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Posts Tagged ‘ftc & doj’

Saving Newspapers, or…

In Competition, FCC, FTC & DOJ, Rules&Regs, Testimony on October 15, 2009 at 8:07 pm

…Corporate Bailouts. As I wrote before, there’s no shortage of voices on topic. Professors, Think Tanks, Foundations, Advocacy Groups, Big Media…and Us. We’re still at the beginning of this national debate, and we had a seat at the last House Committee Dog & Pony Show. There’s lots more to come and lots at stake. Next up are the Federal Trade Commission and the Federal Communications Commission, and we need to step up our united efforts immediately — Season starts in earnest next month!

Here’s what we can expect from Big Media: On display before a Senate subcommittee this summer, NAA’s reps got softballs on “competition” and hit them over the Sherman, Clayton and Cross-ownership walls, i.e. tear down the last legal barriers to total local market domination for “our survival.” Go figure, their reporters don’t spell it out that nakedly. And recently before the latest House Show, the voice for Gannett, Tribune, NewsCorp & Fortune 500 asked for Tax & Pension Relief.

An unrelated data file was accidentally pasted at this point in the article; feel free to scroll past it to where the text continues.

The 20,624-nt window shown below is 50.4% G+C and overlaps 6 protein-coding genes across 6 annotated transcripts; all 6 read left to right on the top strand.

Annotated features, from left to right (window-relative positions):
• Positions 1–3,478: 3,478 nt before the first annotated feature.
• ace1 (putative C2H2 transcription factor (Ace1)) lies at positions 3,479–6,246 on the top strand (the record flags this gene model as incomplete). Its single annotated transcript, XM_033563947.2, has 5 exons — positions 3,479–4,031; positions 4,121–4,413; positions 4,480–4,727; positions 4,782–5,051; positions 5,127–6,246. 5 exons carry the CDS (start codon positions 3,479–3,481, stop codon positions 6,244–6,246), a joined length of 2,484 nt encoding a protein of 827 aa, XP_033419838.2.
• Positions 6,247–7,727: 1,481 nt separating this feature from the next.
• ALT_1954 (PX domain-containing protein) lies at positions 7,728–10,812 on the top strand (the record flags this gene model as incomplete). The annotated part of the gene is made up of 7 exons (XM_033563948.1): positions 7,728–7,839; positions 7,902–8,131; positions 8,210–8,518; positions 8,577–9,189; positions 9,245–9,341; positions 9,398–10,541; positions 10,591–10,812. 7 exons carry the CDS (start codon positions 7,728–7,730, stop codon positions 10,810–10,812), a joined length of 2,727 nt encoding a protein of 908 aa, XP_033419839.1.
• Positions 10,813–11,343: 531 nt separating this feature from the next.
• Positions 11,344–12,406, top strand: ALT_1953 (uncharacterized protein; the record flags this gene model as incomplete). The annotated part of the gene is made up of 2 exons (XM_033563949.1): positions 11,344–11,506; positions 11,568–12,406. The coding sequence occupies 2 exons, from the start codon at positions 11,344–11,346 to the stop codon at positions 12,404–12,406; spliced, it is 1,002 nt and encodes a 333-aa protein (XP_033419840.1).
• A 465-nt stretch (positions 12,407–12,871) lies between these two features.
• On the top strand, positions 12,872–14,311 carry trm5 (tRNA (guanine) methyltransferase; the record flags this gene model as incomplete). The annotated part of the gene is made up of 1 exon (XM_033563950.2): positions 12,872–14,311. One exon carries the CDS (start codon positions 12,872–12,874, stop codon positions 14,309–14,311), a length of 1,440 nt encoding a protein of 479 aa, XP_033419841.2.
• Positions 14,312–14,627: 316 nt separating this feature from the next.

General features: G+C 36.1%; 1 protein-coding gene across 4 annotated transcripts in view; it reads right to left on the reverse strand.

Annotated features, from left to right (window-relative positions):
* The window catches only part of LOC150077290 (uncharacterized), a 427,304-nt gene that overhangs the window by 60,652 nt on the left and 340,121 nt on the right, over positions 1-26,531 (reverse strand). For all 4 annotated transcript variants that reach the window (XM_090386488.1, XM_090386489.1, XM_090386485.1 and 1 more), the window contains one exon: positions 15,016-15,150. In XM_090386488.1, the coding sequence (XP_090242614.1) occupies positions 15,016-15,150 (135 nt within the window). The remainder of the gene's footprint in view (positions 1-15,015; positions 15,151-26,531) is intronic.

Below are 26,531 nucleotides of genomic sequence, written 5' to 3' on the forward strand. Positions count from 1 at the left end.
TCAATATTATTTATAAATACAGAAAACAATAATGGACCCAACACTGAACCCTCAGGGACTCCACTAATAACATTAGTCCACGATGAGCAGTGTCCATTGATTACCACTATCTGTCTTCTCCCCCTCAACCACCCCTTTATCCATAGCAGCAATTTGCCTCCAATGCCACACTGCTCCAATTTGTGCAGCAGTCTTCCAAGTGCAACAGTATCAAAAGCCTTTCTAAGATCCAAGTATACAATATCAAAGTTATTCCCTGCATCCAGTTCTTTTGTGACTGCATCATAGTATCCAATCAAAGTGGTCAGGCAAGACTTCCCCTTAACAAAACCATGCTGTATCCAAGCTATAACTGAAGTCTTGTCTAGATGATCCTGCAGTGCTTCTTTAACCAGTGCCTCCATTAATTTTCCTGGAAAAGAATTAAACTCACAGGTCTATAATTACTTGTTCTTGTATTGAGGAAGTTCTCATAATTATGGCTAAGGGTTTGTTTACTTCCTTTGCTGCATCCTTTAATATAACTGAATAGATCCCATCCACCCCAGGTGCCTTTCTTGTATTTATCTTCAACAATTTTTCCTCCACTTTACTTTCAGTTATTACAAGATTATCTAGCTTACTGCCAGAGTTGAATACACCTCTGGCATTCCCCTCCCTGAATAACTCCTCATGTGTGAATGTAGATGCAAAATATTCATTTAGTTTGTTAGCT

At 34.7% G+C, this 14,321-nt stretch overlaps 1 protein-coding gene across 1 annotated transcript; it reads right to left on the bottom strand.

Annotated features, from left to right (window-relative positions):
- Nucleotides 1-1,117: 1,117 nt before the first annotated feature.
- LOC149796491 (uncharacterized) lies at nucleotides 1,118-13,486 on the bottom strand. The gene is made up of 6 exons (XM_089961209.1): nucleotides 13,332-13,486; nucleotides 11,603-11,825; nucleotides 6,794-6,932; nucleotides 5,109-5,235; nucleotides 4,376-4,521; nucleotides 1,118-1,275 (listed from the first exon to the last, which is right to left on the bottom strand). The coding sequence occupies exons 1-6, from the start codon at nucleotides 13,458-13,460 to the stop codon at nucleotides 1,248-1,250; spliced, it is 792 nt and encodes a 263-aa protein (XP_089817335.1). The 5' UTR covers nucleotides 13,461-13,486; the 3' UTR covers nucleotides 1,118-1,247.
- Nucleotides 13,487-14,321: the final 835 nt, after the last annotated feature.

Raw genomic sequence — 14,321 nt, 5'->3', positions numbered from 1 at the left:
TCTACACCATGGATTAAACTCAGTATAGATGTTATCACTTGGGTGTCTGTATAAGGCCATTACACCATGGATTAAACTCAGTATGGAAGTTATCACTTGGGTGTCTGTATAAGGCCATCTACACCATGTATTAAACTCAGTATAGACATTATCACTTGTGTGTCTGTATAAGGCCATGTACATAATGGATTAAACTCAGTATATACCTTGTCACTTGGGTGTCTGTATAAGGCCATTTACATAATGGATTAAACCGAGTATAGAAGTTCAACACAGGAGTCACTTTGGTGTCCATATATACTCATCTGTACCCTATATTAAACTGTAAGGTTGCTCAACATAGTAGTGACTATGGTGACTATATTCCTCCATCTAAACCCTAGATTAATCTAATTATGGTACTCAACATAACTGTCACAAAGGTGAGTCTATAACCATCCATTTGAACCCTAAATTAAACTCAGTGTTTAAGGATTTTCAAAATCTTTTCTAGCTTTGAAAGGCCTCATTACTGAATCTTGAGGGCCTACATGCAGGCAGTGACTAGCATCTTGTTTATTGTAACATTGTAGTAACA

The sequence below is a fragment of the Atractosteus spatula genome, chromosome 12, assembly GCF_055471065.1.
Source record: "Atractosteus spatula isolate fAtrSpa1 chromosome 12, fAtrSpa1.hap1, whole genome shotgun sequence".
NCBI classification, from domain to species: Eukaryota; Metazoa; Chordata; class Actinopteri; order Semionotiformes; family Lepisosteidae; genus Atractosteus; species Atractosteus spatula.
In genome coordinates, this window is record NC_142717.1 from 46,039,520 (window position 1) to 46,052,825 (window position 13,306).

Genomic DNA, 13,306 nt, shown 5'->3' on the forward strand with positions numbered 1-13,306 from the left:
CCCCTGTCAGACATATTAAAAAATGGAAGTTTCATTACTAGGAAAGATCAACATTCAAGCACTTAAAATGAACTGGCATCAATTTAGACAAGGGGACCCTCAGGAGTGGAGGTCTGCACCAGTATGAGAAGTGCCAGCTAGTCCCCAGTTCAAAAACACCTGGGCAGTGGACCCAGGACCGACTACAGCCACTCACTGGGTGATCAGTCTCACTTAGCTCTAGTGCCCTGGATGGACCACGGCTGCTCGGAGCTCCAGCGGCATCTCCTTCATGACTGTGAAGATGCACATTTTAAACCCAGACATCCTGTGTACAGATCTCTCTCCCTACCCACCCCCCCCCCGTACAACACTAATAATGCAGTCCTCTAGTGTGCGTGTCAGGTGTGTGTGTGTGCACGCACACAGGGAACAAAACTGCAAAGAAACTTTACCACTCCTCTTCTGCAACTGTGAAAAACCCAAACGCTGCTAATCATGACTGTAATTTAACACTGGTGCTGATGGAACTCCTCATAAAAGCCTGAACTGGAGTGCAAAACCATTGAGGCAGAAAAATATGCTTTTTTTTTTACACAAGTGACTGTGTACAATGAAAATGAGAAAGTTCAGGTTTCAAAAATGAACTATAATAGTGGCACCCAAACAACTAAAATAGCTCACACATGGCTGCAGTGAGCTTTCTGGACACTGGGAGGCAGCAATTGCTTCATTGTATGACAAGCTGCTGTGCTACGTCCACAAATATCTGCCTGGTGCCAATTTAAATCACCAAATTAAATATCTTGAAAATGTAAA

Sounds good? Here’s my caution on NAA’s ask: Fails to note that businesses with revenue under $15 million got the 5 yr operating loss carryover (v. current 2 yr) as part of the stimulus package that passed. Those above a part of a fairly select group enjoying multiple other perks, loopholes and other advantages we don’t have. Factoring offshore havens, goodwill impairment write-offs and a host of other “savings” that come from complex organization and the ability to hire the very best accountants and tax attorneys, many of these folks already pay proportionately much less than we on gross revenues. (NOTE: They also have better access to cheaper capital, pay 20% less on health insurance not trapped in small group market, and on…)